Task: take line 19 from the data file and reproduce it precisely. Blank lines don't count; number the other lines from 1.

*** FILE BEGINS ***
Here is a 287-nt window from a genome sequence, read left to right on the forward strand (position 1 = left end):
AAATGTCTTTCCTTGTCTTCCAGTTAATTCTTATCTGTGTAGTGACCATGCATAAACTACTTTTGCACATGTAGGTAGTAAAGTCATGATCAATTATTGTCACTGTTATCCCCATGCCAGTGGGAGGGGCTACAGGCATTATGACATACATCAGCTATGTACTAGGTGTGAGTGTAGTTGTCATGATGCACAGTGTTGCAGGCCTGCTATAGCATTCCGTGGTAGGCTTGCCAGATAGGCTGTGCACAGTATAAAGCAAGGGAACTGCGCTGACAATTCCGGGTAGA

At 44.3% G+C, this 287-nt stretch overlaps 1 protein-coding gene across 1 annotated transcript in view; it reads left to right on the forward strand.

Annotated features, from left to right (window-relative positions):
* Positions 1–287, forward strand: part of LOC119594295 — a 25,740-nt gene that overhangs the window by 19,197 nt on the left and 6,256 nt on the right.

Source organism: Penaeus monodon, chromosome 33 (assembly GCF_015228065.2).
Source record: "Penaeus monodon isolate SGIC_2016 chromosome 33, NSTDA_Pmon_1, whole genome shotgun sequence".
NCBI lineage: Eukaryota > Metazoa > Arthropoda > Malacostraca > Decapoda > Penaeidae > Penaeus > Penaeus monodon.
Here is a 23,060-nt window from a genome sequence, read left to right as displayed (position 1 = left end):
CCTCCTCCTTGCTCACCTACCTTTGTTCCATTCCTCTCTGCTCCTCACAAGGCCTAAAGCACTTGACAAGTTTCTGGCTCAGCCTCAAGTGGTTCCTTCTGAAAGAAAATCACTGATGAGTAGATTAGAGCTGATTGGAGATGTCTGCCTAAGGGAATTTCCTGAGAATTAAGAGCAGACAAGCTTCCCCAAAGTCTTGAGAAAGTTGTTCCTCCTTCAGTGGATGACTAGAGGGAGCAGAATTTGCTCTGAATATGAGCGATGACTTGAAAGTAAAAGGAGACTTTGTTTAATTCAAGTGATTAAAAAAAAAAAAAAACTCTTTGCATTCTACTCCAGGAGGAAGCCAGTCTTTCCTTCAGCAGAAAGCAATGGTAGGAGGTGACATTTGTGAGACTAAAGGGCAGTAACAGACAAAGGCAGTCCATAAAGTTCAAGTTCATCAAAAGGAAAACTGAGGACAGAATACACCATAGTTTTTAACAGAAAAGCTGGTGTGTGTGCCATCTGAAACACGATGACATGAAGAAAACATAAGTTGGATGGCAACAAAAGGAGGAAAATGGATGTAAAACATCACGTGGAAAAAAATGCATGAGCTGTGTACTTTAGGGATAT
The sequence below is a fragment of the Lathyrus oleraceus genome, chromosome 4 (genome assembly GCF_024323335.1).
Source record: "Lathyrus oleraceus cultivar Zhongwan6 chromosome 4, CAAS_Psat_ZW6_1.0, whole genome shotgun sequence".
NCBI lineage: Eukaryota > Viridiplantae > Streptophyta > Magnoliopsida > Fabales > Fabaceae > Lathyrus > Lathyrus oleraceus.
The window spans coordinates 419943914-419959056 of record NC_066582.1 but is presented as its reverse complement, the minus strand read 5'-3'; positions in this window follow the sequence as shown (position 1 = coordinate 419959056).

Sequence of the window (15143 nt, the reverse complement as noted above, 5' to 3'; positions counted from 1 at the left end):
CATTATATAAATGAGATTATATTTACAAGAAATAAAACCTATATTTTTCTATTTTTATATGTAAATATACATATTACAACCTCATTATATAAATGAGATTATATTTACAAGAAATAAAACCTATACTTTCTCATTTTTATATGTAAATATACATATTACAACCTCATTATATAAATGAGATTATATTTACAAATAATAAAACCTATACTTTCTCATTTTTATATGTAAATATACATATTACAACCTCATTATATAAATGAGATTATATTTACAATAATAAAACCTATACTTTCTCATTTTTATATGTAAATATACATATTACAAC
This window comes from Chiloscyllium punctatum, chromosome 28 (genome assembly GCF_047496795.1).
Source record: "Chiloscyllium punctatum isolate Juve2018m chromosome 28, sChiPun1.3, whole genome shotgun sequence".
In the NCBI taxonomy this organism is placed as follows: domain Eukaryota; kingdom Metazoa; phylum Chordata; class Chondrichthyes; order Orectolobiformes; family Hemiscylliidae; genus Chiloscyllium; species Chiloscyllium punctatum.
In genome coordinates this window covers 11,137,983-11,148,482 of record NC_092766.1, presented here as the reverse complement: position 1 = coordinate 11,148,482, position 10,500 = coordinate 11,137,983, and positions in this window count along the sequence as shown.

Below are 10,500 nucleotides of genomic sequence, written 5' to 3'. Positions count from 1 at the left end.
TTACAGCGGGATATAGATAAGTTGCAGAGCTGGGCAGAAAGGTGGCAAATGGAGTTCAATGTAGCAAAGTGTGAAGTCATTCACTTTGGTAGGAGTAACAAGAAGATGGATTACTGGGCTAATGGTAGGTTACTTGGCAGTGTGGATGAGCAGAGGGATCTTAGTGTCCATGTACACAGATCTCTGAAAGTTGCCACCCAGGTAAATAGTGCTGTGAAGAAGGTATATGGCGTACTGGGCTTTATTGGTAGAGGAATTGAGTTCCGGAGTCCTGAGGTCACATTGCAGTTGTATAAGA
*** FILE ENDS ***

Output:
In the NCBI taxonomy this organism is placed as follows: domain Eukaryota; kingdom Metazoa; phylum Chordata; class Chondrichthyes; order Orectolobiformes; family Hemiscylliidae; genus Chiloscyllium; species Chiloscyllium punctatum.